Screening Brazilian Macrophomina phaseolina isolates for alkaline lipases and other extracellular hydrolases


  • Claudia Schinke
  • José C. Germani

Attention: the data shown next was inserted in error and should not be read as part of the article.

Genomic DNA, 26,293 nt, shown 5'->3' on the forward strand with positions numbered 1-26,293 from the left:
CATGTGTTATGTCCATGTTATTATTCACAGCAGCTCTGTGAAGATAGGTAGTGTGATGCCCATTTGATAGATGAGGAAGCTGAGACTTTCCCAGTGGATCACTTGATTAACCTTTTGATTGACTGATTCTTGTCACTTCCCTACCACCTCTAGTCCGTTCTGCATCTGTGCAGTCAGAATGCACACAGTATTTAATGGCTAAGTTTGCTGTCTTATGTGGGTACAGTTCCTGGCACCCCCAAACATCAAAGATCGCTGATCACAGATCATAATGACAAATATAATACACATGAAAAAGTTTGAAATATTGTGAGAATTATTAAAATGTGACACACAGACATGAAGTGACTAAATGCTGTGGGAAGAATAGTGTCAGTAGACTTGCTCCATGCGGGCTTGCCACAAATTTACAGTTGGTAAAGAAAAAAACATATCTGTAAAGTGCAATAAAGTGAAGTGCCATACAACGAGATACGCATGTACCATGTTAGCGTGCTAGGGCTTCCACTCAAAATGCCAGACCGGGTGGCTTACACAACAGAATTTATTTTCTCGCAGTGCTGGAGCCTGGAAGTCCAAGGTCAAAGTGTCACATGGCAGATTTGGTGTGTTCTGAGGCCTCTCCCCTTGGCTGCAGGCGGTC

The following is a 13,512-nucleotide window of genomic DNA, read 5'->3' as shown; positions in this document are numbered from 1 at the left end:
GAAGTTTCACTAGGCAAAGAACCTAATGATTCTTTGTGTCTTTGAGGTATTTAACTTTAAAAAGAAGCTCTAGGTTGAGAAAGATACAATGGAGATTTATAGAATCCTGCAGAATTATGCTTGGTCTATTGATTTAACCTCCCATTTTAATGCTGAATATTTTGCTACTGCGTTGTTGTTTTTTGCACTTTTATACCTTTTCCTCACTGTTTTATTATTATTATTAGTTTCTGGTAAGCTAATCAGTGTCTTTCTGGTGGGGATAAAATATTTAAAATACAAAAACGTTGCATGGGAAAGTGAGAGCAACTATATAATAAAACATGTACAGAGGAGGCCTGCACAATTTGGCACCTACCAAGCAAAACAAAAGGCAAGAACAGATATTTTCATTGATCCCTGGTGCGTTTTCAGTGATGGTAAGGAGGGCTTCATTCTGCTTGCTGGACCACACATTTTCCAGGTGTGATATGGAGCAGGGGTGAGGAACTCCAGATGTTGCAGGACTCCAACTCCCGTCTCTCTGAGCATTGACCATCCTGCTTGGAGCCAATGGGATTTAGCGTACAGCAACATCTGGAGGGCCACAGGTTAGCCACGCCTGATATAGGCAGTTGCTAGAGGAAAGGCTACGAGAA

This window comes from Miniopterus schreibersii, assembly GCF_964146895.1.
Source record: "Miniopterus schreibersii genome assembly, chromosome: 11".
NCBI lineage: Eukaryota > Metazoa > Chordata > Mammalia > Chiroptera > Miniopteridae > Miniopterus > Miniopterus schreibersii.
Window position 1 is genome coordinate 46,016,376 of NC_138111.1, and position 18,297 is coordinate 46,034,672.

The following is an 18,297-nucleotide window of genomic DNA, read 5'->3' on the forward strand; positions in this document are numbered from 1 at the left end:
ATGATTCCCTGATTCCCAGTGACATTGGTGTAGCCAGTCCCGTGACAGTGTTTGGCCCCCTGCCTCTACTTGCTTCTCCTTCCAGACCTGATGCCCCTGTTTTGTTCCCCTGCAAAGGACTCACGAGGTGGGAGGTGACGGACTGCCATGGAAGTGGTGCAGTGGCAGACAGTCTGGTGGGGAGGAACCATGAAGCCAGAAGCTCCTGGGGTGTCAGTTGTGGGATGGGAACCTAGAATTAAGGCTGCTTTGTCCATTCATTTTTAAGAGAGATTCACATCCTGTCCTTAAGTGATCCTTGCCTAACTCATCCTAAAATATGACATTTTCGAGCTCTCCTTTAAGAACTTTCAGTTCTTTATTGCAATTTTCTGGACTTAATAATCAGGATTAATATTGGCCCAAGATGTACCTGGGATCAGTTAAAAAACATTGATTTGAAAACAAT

Macrophomina phaseolina, phylum Ascomycota, is a phytopathogenic fungus distributed worldwide in hot dry areas. There are few studies on its secreted lipases and none on its colony radial growth rate, an indicator of fungal ability to use nutrients for growth, on media other than potato-dextrose agar. In this study, 13 M. phaseolina isolates collected in different Brazilian regions were screened for fast-growth and the production of hydrolases of industrial interest, especially alkaline lipases. Hydrolase detection and growth rate determination were done on citric pectin, gelatin, casein, soluble starch, and olive oil as substrates. Ten isolates were found to be active on all substrates tested. The most commonly detected enzymes were pectinases, amylases, and lipases. The growth rate on pectin was significantly higher (P < 0.05), while the growth rates on the different media identified CMM 2105, CMM 1091, and PEL as the fastest-growing isolates. The lipase activity of four isolates grown on olive oil was followed for 4 days by measuring the activity in the cultivation broth. The specific lipolytic activity of isolate PEL was significantly higher at 96 h (130 mU mg protein–1). The broth was active at 37 °C, pH 8, indicating the potential utility of the lipases of this isolate in mild alkaline detergents. There was a strong and positive correlation (0.86) between radial growth rate and specific lipolytic activity. [Int Microbiol 2012; 15(1):1-7]






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